His new life had begun already; for that night one Rufus Dawes, charged with murder and robbery, lay awake in prison, waiting for the fortune of the morrow. Two other men waited as eagerly. One, Mr. Lionel Crofton, the other the horsemen who had appointment with the murdered Lord Bellasis under the shadow of the fir trees on Hampstead Heath. As for Sir Richard Devine, he waited for no one, for upon reaching his room he had fallen senseless in a fit of apoplexy.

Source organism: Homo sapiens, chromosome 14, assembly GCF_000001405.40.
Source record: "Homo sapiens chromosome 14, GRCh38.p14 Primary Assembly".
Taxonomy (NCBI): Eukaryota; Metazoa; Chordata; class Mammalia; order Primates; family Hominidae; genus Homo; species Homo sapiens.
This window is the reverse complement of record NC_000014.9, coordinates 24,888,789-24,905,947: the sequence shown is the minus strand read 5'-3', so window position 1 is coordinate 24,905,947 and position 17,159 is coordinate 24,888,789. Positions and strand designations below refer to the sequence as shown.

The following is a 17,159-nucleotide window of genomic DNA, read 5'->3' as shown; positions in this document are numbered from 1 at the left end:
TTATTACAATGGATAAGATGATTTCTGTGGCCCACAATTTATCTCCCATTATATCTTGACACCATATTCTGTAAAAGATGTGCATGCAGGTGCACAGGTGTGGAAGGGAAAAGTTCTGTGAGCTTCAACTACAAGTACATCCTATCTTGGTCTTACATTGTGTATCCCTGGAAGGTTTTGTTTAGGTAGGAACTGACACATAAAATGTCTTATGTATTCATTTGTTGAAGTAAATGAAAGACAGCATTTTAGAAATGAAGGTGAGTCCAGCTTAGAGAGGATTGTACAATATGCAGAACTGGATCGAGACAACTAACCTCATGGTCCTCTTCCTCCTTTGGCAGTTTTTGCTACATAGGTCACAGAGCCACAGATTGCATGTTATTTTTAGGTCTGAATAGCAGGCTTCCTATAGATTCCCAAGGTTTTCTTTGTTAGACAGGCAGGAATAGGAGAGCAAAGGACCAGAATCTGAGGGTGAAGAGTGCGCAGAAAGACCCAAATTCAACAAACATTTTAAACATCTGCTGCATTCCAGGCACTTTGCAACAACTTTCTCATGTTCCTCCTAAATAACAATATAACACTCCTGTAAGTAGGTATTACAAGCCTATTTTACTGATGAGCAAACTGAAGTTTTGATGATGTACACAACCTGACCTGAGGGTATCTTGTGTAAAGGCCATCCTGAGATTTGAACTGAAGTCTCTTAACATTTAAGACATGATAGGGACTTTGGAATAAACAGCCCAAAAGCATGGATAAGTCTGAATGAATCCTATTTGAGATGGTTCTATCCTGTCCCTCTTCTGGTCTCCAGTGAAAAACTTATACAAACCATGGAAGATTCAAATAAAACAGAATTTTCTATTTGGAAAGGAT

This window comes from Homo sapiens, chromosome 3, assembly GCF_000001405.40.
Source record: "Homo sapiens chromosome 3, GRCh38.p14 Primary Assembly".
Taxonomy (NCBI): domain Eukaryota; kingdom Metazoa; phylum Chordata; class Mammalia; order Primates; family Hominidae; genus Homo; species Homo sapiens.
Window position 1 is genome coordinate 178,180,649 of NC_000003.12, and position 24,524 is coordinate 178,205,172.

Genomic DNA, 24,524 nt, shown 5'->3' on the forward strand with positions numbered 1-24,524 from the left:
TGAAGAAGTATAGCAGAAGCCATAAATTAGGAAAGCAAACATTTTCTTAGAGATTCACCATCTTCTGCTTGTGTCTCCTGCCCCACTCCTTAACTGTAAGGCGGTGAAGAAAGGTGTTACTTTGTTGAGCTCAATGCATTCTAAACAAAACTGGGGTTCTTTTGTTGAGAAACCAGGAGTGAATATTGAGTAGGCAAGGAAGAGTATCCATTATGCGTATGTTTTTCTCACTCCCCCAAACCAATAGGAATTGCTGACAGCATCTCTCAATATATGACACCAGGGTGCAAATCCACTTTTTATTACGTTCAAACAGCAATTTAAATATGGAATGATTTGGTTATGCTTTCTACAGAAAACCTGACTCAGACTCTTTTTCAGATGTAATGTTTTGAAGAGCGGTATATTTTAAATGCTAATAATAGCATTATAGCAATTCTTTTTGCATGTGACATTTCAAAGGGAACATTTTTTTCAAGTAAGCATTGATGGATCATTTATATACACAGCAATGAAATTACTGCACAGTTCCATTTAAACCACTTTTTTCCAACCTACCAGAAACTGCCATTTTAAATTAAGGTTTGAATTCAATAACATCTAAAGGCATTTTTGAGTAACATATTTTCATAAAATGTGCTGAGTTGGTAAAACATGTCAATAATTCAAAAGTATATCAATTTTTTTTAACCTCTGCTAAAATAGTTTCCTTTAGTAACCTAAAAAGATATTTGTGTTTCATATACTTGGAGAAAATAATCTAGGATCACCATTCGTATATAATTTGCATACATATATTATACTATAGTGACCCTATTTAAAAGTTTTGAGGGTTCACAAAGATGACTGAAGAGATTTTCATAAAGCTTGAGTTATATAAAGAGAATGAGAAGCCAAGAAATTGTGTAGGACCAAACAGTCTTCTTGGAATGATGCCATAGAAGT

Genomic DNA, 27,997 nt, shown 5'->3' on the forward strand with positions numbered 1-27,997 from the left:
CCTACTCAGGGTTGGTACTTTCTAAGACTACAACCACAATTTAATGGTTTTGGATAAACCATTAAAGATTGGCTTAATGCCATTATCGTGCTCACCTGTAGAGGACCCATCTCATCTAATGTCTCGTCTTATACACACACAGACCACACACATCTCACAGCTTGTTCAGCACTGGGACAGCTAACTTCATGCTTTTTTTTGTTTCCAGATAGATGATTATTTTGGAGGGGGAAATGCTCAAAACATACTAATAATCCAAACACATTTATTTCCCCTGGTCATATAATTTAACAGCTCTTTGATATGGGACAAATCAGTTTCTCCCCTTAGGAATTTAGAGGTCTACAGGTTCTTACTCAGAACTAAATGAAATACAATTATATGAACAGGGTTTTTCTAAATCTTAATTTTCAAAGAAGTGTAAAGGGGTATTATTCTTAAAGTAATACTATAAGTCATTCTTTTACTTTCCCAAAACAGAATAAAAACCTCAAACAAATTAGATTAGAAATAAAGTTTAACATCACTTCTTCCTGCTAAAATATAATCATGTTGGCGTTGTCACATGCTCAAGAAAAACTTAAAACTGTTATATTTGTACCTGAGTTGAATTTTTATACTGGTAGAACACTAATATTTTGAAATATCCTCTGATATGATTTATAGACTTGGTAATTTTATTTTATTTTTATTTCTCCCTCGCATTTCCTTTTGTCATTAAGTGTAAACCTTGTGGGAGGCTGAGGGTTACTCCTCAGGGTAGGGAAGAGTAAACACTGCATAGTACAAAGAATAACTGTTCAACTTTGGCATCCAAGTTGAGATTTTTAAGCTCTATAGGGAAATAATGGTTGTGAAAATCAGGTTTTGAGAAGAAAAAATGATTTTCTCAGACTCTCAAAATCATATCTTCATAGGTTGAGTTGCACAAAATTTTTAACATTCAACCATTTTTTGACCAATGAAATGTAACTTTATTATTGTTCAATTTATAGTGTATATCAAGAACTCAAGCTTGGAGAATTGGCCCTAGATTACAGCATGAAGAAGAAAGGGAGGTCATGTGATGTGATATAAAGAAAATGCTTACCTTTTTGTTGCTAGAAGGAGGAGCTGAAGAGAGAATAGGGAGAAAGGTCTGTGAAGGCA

BOOK I. Chapter I. THE PRISON SHIP. It was the breathfull stillness of a tropical afternoon. The air was hot and heavy, the sky brazen and cloudless, and the shadow of the Malabar lay on the surface of the great glittering sea. The sun—who rose a blazing ball every morn- ing on the left hand to move slowly through the unbearable blue, until he sank fiery red in mingling glories of sky and ocean on the right hand—had just got low enough to peep beneath the awning that covered the poop deck and awaken a young man, in an undress military uniform, who had been dozing on a coil of rope. " Hang it !" said he, rising and stretching himself, with the weary sigh of a man who has nothing to do, " I must have been asleep ;" and then holding by a stay, he turned round and looked about into the waist of the ship. Save the man at the wheel and the guard at the quarter-railing, he was alone on the deck. A few birds flew round about the vessel, and seemed to pass under her stern windows only to